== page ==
Through Mother’s excellent narration, I lost myself in the big woods, the prairie, or wherever the family lived. I endured dust storms and blizzards and  was cold, hungry, sick, and happy right along with them. It didn’t occur to me at the time, but I think this is good reading material for kids because it helps them understand what life was like centuries ago and be thankful for what they have now.

How about you? What books did you enjoy reading when you were growing up? You can click here to participate in this week’s hop and read what other bloggers have to say.

The family in my new novel, Why Grandma Doesn’t Know Me, also suffers a hardship. It’s not as bad as what the Ingalls family endured, but it’s enough to tear the family apart, although everyone tries to put on a brave face. If you want to know more, see below for details and read the book.

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 New! Why Grandma Doesn’t Know Me

Copyright 2021 by Abbie Johnson Taylor.

Independently published with the help of DLD Books.

Front cover image contains: elderly woman in red sweater sitting next to a window.

Sixteen-year-old Natalie’s grandmother, suffering from dementia and confined to a wheelchair, lives in a nursing home and rarely recognizes Natalie. But one Halloween night, she tells her a shocking secret that only she and Natalie’s mother know. Natalie is the product of a one-night stand between her mother, who is a college English teacher, and another professor.

After some research, Natalie learns that people with dementia often have vivid memories of past events. Still not wanting to believe what her grandmother has told her, she finds her biological father online. The resemblance between them is undeniable. Not knowing what else to do, she shows his photo and website to her parents.

Natalie realizes she has some growing up to do. Scared and confused, she reaches out to her biological father, and they start corresponding.

Her younger sister, Sarah, senses their parents’ marital difficulties. At Thanksgiving, when she has an opportunity to see Santa Claus, she asks him to bring them together again. Can the jolly old elf grant her request?

***

Books

My Amazon Author Page

Facebook

Website

 

 

Another Fantastic Review of My New Book #SaturdaySurprise #Book Reviews #Inspiration

Image contains: Abbie, smiling.

And now, here’s Trish Hubschman, author of the Tracy Gayle mystery series, with another fabulous review of my new book, Why Grandma Doesn’t Know Me. If you’re a fan of detective stories, you can learn more about her books here. Now, take it away, Trish!

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I just finished reading Abbie Johnson Taylor’s new book, Why Grandma Doesn’t Know Me. I really enjoyed it. It’s excellent. I highly recommend it. I can’t   even remember when I last sat down to a book that held my attention like this one did. It’s a family story. It has conflict, suspense. I felt happiness, sadness, excitement. It triggered all my emotions. The book is in first person. Each scene is narrated by a different character and the dialogue flows beautifully and is right on target. It brought back memories from when I was a kid and made me smile.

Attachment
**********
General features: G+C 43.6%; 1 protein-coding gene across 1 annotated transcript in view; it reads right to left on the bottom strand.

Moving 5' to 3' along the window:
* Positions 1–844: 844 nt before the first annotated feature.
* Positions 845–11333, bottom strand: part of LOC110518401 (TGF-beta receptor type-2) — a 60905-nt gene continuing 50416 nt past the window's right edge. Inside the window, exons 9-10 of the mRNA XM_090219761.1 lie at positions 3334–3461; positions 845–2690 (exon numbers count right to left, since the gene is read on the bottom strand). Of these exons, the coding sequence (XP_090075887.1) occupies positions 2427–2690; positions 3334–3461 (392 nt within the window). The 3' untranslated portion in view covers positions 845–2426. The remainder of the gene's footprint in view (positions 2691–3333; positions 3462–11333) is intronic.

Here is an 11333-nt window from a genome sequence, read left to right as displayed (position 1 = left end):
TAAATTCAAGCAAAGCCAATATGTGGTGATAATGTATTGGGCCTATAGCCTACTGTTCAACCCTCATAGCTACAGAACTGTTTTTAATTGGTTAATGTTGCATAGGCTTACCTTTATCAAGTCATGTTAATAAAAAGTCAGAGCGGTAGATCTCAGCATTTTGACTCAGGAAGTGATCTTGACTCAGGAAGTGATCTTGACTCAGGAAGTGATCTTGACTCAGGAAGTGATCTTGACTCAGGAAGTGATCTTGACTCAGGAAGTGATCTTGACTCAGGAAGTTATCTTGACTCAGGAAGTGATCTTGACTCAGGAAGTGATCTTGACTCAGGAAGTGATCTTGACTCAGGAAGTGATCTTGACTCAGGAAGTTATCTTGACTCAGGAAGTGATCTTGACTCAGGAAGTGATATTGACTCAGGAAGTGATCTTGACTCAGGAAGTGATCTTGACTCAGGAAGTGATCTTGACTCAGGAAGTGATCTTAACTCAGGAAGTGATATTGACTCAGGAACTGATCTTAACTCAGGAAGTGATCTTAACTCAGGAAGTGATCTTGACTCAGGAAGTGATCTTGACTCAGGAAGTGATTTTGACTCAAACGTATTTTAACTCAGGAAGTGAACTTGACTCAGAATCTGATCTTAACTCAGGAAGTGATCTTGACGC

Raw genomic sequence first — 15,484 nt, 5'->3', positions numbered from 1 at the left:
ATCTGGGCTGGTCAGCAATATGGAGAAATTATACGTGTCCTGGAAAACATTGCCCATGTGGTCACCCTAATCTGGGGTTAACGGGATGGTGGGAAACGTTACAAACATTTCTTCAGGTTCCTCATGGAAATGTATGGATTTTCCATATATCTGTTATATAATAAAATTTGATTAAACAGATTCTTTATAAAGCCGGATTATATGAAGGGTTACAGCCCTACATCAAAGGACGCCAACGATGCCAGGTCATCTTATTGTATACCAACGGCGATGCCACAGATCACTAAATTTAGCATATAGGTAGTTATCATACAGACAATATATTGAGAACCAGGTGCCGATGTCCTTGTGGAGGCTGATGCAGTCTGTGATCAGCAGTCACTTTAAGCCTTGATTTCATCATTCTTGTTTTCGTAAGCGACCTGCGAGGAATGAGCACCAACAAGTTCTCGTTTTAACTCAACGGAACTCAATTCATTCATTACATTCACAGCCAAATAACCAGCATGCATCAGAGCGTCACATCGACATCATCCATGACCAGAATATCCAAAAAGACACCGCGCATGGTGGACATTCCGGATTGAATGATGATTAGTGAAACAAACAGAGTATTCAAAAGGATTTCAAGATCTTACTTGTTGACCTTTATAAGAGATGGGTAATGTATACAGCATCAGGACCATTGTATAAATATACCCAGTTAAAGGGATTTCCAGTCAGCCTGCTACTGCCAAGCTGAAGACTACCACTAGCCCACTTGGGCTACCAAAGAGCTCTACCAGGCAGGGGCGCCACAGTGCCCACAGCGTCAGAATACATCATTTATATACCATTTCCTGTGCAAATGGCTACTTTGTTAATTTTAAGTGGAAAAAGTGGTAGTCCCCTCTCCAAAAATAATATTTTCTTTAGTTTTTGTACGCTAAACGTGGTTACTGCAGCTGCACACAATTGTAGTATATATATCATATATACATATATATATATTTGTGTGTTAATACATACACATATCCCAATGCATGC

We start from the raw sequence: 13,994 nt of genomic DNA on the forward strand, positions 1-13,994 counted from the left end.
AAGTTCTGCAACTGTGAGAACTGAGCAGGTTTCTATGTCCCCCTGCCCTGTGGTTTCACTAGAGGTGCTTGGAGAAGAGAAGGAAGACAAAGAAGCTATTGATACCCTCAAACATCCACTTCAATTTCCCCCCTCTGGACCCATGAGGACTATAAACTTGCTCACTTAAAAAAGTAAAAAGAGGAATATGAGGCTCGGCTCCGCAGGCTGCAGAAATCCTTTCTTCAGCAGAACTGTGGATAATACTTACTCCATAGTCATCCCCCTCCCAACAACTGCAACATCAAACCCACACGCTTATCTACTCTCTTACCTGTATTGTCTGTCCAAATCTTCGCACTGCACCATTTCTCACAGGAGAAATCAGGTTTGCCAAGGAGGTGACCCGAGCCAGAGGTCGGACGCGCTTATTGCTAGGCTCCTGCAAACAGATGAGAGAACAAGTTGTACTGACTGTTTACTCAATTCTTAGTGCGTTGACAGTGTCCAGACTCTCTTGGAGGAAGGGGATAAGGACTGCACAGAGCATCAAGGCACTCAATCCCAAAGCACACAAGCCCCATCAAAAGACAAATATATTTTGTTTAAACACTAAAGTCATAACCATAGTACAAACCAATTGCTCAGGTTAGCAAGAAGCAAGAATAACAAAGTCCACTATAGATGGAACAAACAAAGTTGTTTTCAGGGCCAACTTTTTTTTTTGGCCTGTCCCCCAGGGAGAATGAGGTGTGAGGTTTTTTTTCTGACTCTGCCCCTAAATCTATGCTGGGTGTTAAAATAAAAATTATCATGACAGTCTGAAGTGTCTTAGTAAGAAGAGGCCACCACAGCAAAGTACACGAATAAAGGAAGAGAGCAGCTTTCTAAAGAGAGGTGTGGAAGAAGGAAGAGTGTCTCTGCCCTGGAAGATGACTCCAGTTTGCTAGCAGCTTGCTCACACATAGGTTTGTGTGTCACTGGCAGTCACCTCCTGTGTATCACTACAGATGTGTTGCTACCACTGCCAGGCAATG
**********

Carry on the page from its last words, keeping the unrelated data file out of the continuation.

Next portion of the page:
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Reviews are important to authors because they can help boost sales. If you’ve read any of my books, please leave a review where you purchased the book. Alternatively, you can email me your review through my contact form, and I’ll be glad to post it here and on my website. Thank you.

 

New! Why Grandma Doesn’t Know Me

Copyright 2021 by Abbie Johnson Taylor.

Independently published with the help of DLD Books.

Front cover image contains: elderly woman in red sweater sitting next to a window.

Sixteen-year-old Natalie’s grandmother, suffering from dementia and confined to a wheelchair, lives in a nursing home and rarely recognizes Natalie. But one Halloween night, she tells her a shocking secret that only she and Natalie’s mother know. Natalie is the product of a one-night stand between her mother, who is a college English teacher, and another professor.

After some research, Natalie learns that people with dementia often have vivid memories of past events. Still not wanting to believe what her grandmother has told her, she finds her biological father online. The resemblance between them is undeniable. Not knowing what else to do, she shows his photo and website to her parents.

Natalie realizes she has some growing up to do. Scared and confused, she reaches out to her biological father, and they start corresponding.

Her younger sister, Sarah, senses their parents’ marital difficulties. At Thanksgiving, when she has an opportunity to see Santa Claus, she asks him to bring them together again. Can the jolly old elf grant her request?

***

Books

My Amazon Author Page

Facebook

Website

 

 

Author and Former Caregiver Abbie Johnson Taylor Writes About Life and Love #WordPressWednesday #Reblogs #Inspiration

Image contains: Abbie, smiling.Thanks to blogger and journalist Empish Thomas for this great interview. Enjoy!

Empish J. Thomas

Abbie Johnson Taylor

This is the month to write. Write. And write some more. November is National Novel Writing Month more commonly known as NaNoWriMo. Authors take on the challenge to write a novel (at least 50,000 words) by the end of the month. Although I am not a book author, I love reading audiobooks and engaging with authors. So, in honor of NaNoWriMo I chatted with a good writer friend Abbie Johnson Taylor. In the interview below Abbie shares why she became an author, her writing routine and gave nuggets of wisdom for newbies. Enjoy!

Abbie Becomes an Author

Empish: Why did you decide to become an author? What was it about writing books that piqued your interest?

Abbie: I’ve always enjoyed writing. But as a kid, whenever I wrote anything for school, whether it was a story or poem or a research paper, my mother, a college English teacher, always rewrote…